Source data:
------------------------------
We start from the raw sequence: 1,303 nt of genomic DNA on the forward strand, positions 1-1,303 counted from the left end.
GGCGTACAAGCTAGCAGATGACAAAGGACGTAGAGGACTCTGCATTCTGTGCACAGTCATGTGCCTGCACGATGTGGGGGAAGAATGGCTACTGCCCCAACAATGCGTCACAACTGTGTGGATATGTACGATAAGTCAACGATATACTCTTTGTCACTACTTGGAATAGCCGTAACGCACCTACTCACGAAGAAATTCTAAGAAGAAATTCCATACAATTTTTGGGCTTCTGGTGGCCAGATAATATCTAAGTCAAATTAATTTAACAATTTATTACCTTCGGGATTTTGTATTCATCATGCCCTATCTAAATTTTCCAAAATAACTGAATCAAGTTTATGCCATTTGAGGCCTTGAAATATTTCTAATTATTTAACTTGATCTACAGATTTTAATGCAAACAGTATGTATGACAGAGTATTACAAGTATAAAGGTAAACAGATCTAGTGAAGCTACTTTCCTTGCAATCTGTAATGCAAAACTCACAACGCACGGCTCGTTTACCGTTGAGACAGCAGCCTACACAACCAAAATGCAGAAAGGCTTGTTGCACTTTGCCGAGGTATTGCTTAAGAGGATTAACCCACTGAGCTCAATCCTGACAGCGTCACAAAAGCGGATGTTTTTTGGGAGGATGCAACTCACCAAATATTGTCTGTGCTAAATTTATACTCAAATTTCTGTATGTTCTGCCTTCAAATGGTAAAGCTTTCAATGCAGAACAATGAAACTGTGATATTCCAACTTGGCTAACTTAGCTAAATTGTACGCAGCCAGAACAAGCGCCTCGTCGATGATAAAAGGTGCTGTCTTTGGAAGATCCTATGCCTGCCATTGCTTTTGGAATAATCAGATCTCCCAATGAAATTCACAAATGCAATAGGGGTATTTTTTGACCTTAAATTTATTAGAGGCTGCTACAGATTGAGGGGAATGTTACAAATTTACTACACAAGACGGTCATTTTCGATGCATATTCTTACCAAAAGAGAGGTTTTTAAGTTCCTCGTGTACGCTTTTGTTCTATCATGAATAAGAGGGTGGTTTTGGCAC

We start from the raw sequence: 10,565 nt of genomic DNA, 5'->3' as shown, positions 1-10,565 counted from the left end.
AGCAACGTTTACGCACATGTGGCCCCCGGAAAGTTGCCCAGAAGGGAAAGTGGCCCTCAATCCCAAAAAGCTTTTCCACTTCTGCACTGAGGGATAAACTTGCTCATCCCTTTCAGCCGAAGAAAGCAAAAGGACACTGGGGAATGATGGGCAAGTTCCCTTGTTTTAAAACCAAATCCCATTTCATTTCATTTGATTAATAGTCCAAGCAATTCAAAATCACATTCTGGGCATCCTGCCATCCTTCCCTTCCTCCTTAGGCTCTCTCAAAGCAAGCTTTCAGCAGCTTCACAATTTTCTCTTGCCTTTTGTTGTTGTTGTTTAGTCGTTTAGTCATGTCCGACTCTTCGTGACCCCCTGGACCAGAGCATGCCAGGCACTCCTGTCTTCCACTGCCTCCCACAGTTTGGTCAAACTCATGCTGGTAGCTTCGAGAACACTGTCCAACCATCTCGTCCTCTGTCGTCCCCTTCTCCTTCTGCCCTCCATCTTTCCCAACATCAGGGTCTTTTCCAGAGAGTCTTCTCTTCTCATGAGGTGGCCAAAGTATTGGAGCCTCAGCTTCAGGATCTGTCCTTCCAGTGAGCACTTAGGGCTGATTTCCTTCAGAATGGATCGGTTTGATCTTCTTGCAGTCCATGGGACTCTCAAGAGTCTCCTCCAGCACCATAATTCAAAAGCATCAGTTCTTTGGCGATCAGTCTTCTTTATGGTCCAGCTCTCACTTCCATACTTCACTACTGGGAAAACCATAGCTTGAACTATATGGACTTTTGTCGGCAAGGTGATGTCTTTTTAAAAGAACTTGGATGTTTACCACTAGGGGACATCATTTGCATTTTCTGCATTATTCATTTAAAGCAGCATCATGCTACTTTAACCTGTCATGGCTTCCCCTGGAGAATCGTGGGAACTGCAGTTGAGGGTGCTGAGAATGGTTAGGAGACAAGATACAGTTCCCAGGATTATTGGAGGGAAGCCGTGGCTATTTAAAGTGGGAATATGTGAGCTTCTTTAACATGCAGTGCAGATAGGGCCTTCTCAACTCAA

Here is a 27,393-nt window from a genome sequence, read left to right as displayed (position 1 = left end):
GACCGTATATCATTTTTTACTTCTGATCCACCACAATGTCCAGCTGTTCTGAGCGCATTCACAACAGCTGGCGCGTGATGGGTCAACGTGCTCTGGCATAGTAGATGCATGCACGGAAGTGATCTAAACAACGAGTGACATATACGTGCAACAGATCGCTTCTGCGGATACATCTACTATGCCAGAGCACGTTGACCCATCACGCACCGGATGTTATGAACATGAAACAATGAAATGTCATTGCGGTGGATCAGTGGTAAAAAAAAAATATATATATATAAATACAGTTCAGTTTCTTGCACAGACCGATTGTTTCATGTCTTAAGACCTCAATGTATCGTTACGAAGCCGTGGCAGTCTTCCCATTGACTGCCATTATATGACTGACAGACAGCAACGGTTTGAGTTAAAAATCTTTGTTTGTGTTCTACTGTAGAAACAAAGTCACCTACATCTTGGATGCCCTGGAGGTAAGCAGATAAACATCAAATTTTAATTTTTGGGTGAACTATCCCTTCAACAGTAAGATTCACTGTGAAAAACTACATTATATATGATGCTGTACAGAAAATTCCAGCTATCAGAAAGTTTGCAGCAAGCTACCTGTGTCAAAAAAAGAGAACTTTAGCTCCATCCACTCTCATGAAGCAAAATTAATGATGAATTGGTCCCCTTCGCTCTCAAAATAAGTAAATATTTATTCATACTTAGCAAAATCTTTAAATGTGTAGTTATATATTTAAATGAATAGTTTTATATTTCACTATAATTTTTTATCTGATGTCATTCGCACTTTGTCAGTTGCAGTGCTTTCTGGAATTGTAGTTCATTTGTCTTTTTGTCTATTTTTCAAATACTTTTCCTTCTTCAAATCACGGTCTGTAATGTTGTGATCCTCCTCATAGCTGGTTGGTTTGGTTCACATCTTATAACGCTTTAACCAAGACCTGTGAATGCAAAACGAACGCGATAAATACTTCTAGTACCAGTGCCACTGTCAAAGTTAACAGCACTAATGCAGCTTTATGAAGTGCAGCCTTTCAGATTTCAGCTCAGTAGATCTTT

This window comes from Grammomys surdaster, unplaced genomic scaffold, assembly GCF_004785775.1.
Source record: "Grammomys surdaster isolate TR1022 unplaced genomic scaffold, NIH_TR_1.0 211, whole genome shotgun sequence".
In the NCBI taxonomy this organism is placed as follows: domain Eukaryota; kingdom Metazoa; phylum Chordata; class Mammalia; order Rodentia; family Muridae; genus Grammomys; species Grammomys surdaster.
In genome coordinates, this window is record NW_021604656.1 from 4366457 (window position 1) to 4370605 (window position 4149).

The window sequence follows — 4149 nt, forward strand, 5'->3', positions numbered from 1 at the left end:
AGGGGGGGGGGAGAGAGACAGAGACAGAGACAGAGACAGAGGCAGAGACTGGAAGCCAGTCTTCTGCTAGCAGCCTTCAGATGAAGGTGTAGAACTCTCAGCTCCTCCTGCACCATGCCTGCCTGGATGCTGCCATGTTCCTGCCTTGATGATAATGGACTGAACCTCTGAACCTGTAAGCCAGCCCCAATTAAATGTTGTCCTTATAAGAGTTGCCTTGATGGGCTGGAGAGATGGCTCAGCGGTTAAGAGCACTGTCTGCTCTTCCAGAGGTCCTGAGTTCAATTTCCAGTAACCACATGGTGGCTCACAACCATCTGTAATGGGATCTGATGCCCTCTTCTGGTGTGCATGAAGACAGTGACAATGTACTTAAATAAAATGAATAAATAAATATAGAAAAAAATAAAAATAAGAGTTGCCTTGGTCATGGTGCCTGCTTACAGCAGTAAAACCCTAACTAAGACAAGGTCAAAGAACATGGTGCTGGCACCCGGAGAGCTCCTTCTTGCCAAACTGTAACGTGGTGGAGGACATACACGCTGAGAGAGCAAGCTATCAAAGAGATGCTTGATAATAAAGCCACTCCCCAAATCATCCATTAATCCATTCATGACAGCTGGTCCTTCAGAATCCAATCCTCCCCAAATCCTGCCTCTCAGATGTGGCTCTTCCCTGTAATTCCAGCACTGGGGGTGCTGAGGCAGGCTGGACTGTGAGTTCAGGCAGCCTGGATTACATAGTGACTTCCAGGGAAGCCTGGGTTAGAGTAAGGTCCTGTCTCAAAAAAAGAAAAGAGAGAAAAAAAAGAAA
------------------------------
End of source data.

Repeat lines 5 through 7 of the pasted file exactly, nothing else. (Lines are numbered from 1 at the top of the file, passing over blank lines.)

Here is a 27,393-nt window from a genome sequence, read left to right as displayed (position 1 = left end):
GACCGTATATCATTTTTTACTTCTGATCCACCACAATGTCCAGCTGTTCTGAGCGCATTCACAACAGCTGGCGCGTGATGGGTCAACGTGCTCTGGCATAGTAGATGCATGCACGGAAGTGATCTAAACAACGAGTGACATATACGTGCAACAGATCGCTTCTGCGGATACATCTACTATGCCAGAGCACGTTGACCCATCACGCACCGGATGTTATGAACATGAAACAATGAAATGTCATTGCGGTGGATCAGTGGTAAAAAAAAAATATATATATATAAATACAGTTCAGTTTCTTGCACAGACCGATTGTTTCATGTCTTAAGACCTCAATGTATCGTTACGAAGCCGTGGCAGTCTTCCCATTGACTGCCATTATATGACTGACAGACAGCAACGGTTTGAGTTAAAAATCTTTGTTTGTGTTCTACTGTAGAAACAAAGTCACCTACATCTTGGATGCCCTGGAGGTAAGCAGATAAACATCAAATTTTAATTTTTGGGTGAACTATCCCTTCAACAGTAAGATTCACTGTGAAAAACTACATTATATATGATGCTGTACAGAAAATTCCAGCTATCAGAAAGTTTGCAGCAAGCTACCTGTGTCAAAAAAAGAGAACTTTAGCTCCATCCACTCTCATGAAGCAAAATTAATGATGAATTGGTCCCCTTCGCTCTCAAAATAAGTAAATATTTATTCATACTTAGCAAAATCTTTAAATGTGTAGTTATATATTTAAATGAATAGTTTTATATTTCACTATAATTTTTTATCTGATGTCATTCGCACTTTGTCAGTTGCAGTGCTTTCTGGAATTGTAGTTCATTTGTCTTTTTGTCTATTTTTCAAATACTTTTCCTTCTTCAAATCACGGTCTGTAATGTTGTGATCCTCCTCATAGCTGGTTGGTTTGGTTCACATCTTATAACGCTTTAACCAAGACCTGTGAATGCAAAACGAACGCGATAAATACTTCTAGTACCAGTGCCACTGTCAAAGTTAACAGCACTAATGCAGCTTTATGAAGTGCAGCCTTTCAGATTTCAGCTCAGTAGATCTTT

This window comes from Grammomys surdaster, unplaced genomic scaffold, assembly GCF_004785775.1.